Link” href=”https://www.express.co.uk/latest/chris-whitty”>Professor Chris Whitty alongside a panel unveiled plans to vaccinate 12-15 year-olds in the UK, the BBC’s Medical Editor Fergus Walsh branded the fact that the JCVI (Joint Commission on Vaccination and Immunisation) made a separate announcement 10-days ago on their feelings towards vaccinating youngsters compared with British scientists who have given the go ahead for the rollout as having confused parents and the British public.
Mr Walsh asked, “Isn’t it a risk that many parents and children will be confused because the JCVI did not recommend vaccinations for this age group and you now are?”
Whitty retorted, saying that “our view”, which is professional, was the opinion of the vast majority of public health workers and doctors, is not in conflict.
“JCVI stated that the marginal advantage was based on their evaluation, but that it was insufficient to not recommend it. They remained independent and unbiased.
“They offered further suggestions and we added them in. JCVI suggested it and I agree with that. We don’t see a conflict.
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Whitty emphasized that in medicine there are factors to consider. Some are direct factors while others are more general. This is what he claimed influenced his decision to support jabbing children.
As he began to tear into the medical professionals’ offices, Mr Walsh retorted that the panel was in a “limbo for ten days”.
While he acknowledged that the panel’s position was clear on vaccines, he stressed that it would be better for the general public to receive one combined announcement from the JCVI scientists and British government scientists. He said the two separate ones were confusing.
M. Whitty insists that the correct course was taken with these announcements, despite the hostile response.
The announcement comes just as Chris Whitty made a separate announcement. They shared the JCVI’s belief that the benefits of vaccination outweigh the possible harms, but they acknowledged the ” great uncertainty about the extent of these potential harms”.
They stated that there is no evidence to suggest that COVID-19 vaccine has any health benefits for children aged between 12 and 15 who don’t have any underlying conditions or health problems which could make them more susceptible to severe COVID-19.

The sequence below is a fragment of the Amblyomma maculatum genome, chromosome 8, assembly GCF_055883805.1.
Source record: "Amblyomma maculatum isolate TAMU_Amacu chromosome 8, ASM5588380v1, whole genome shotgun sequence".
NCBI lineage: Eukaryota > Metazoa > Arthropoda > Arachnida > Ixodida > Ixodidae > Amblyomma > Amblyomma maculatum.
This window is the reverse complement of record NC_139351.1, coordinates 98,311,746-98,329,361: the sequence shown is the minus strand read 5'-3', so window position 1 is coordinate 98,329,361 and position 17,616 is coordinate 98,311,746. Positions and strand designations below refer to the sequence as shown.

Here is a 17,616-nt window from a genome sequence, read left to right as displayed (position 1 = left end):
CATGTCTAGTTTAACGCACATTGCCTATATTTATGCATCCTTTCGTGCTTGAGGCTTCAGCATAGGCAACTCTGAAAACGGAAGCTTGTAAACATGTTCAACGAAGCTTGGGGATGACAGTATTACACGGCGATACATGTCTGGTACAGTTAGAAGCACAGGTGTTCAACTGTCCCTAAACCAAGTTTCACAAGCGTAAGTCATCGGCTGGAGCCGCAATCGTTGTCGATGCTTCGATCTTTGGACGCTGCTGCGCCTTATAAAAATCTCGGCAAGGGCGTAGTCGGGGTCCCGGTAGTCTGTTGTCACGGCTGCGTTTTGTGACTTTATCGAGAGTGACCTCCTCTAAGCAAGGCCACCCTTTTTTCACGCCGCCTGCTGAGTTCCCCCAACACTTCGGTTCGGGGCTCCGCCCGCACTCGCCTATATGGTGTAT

The potential dangers of vaccination are very low, and there have been reports of myocarditis post-vaccination. However, these cases can be serious, so it is still being investigated.
Given the rare nature of such events, and the short follow-up period of young children with post-vaccination myocarditis (children and adolescents), there is still considerable uncertainty about the health consequences of adverse events. ”
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The committee stated that they believe that vaccination has marginally more benefits than potential harmful effects (tables 1 through 4), but acknowledged that it is difficult to know the exact magnitude.
The margin of benefits, which is primarily based on health, is too low to support the recommendation for a universal program of vaccines to healthy 12- to 15-year old children.
As longer-term data about potential adverse reactions accumulates, more certainty could allow us to reconsider the harms and benefits. These data might not be readily available for several months.
According to UK chief medical officers, healthy children between 12 and 15 years old should receive one dose of the Covid vaccine. It would reduce disruptions to education, according to the CMO. After the vaccine committee of government said that there wasn’t enough health benefit for it to be warranted, but ministers can consider other factors.
CMOs considered this to be a tipping point, as the virus would continue spreading through winter.
Publited at Mon, 13 Sep 2021 1:57:00 +0000